Massimo Pigliucci refutes Harris's claim that science can answer moral questions:
The crux of the disagreement...is embodied in the title of Harris' talk: in what sense can science answer (as opposed to inform) ethical questions? Let me take one of Harris’ examples, the (highly questionable) legality of corporal punishment of children in several US States. Harris rhetorically asks whether we really think that hitting children will improve their school performance or good behavior. But that isn’t the point at all. What if it did? What if a scientific study showed that indeed, hitting children does have a measurable effect on improving those desirable traits? Harris would then have to concede that corporal punishment is moral, but somehow I doubt he would. And I certainly wouldn’t, because my moral intuition (yes, that’s what I’m going to call it, deal with it) tells me that purposefully inflicting pain on children is wrong, regardless of whatever the empirical evidence says.
...These examples could be joined by many others making the same point: if we let empirical facts decide what is right and what is wrong, then new scientific findings may very well “demonstrate” that things like slavery, corporal punishment, repression of gays, limited freedom of women, and so on, are “better” and therefore more moral than liberal-progressive types such as Harris and myself would be ready to concede. The difference is that I wouldn’t have a problem rejecting such findings just as I don’t have a problem condemning social Darwinism and eugenics but Harris would find himself in a bind. Indeed, he seems to be making a categorical mistake: what he calls values are instead empirical facts about how to achieve human wellbeing. But why value individual human wellbeing, or the wellbeing of self-aware organisms, to begin with? Facts are irrelevant to that question.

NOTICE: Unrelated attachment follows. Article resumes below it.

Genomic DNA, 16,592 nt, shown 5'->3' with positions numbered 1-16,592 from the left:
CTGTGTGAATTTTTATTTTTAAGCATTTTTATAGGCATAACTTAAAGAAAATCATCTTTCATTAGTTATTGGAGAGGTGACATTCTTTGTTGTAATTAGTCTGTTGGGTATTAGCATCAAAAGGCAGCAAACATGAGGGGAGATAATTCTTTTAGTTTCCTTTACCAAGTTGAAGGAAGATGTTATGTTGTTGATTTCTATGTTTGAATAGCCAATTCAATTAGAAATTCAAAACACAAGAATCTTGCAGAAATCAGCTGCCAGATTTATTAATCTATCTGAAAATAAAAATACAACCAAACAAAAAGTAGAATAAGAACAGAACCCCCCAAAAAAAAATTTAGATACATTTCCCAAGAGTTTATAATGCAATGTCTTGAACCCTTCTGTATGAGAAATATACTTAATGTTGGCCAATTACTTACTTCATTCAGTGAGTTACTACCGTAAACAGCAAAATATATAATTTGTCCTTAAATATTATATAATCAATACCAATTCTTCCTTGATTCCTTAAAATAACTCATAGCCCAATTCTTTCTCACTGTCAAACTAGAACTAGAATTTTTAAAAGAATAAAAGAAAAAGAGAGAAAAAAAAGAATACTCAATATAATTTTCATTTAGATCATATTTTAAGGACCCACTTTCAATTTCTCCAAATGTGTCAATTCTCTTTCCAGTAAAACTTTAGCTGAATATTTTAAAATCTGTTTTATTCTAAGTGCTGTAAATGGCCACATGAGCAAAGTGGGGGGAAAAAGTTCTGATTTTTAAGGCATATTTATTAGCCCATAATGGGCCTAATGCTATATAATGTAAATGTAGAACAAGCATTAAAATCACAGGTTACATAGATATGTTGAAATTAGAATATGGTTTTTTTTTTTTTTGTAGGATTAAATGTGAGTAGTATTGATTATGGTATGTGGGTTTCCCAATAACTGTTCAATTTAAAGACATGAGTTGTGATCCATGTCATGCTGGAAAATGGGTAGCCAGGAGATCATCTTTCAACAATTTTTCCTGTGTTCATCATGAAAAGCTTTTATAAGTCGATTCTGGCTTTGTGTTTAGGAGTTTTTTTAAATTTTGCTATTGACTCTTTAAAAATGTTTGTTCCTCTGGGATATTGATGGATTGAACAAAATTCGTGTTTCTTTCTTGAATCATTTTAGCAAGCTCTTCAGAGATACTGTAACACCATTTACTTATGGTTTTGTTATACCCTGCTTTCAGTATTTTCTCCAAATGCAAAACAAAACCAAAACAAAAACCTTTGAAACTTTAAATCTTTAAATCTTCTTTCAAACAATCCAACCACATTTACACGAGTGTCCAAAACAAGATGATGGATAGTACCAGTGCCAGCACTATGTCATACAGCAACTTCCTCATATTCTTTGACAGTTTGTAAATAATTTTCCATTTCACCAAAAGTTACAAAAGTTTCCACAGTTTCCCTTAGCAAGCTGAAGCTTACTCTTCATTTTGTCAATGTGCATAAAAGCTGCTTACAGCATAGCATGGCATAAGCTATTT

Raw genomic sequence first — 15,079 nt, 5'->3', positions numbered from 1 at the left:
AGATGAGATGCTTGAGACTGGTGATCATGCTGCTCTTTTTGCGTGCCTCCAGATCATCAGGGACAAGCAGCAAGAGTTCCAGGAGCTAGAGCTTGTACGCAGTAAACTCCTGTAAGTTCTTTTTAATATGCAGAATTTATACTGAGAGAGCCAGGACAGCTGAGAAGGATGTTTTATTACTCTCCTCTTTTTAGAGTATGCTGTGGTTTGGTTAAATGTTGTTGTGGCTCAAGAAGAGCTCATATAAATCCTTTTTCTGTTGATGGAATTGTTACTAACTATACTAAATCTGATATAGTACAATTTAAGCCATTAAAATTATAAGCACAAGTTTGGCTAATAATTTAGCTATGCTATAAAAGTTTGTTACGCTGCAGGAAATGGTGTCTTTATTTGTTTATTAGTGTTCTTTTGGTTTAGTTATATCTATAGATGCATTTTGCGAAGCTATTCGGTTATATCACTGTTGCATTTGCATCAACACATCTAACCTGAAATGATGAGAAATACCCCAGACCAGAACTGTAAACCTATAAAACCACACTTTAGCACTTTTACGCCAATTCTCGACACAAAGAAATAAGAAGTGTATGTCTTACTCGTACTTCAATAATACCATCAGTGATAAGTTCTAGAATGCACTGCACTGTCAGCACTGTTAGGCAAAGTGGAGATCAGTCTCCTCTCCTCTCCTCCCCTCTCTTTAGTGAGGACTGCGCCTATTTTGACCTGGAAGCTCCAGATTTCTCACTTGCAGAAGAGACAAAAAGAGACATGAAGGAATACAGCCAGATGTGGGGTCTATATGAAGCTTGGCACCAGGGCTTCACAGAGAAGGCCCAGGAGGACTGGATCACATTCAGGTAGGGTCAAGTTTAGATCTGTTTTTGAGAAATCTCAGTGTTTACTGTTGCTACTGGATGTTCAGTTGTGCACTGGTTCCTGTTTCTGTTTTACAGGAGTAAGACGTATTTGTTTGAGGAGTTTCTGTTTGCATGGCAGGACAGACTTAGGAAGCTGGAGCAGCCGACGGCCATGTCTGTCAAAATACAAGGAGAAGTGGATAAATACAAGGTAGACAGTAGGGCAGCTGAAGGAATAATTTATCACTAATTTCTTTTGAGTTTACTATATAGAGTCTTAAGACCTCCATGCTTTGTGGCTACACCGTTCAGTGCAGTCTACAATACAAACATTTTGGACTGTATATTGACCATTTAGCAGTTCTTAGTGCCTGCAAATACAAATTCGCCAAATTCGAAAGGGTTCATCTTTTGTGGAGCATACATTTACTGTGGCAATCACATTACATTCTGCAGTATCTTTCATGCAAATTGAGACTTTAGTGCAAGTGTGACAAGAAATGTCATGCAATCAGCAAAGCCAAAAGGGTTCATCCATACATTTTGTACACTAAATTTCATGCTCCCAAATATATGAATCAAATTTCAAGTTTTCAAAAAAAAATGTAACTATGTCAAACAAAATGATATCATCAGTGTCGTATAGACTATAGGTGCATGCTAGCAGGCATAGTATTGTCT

Sam Harris continues to defend his position:
I asked whether subjecting children to “pain, violence, and public humiliation” leads to “healthy emotional development and good behavior” (i.e. does it conduce to their general wellbeing and to the wellbeing of society). If it did, well then yes, I would admit that it was moral. In fact, it would appear moral to more or less everyonejust as slitting open a child’s belly to perform an emergency appendectomy seems obviously moral to anyone who understands the purpose of this procedure. The patent immorality of corporal punishment relates to the sense that it is clearly bad for children, both in the moment and in the long run (along with the fact that it is generally the product of anger, rather than benevolence, on the part of the brute holding the paddle).